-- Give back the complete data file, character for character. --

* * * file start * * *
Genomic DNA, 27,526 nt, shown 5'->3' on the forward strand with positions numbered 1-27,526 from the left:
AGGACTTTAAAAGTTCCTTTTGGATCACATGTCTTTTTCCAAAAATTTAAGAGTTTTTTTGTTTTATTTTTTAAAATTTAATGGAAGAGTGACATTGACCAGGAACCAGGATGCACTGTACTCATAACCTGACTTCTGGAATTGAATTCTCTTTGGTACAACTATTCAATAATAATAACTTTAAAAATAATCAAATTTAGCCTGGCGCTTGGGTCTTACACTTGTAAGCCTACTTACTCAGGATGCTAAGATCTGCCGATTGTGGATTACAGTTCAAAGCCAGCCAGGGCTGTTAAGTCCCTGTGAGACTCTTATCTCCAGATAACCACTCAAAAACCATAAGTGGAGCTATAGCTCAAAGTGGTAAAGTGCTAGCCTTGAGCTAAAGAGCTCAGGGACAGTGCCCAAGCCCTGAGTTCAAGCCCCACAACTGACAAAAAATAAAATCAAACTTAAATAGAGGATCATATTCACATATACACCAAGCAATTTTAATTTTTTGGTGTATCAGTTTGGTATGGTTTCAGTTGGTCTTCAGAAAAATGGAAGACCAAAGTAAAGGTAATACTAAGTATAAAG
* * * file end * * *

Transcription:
Genomic DNA, 27,526 nt, shown 5'->3' on the forward strand with positions numbered 1-27,526 from the left:
AGGACTTTAAAAGTTCCTTTTGGATCACATGTCTTTTTCCAAAAATTTAAGAGTTTTTTTGTTTTATTTTTTAAAATTTAATGGAAGAGTGACATTGACCAGGAACCAGGATGCACTGTACTCATAACCTGACTTCTGGAATTGAATTCTCTTTGGTACAACTATTCAATAATAATAACTTTAAAAATAATCAAATTTAGCCTGGCGCTTGGGTCTTACACTTGTAAGCCTACTTACTCAGGATGCTAAGATCTGCCGATTGTGGATTACAGTTCAAAGCCAGCCAGGGCTGTTAAGTCCCTGTGAGACTCTTATCTCCAGATAACCACTCAAAAACCATAAGTGGAGCTATAGCTCAAAGTGGTAAAGTGCTAGCCTTGAGCTAAAGAGCTCAGGGACAGTGCCCAAGCCCTGAGTTCAAGCCCCACAACTGACAAAAAATAAAATCAAACTTAAATAGAGGATCATATTCACATATACACCAAGCAATTTTAATTTTTTGGTGTATCAGTTTGGTATGGTTTCAGTTGGTCTTCAGAAAAATGGAAGACCAAAGTAAAGGTAATACTAAGTATAAAG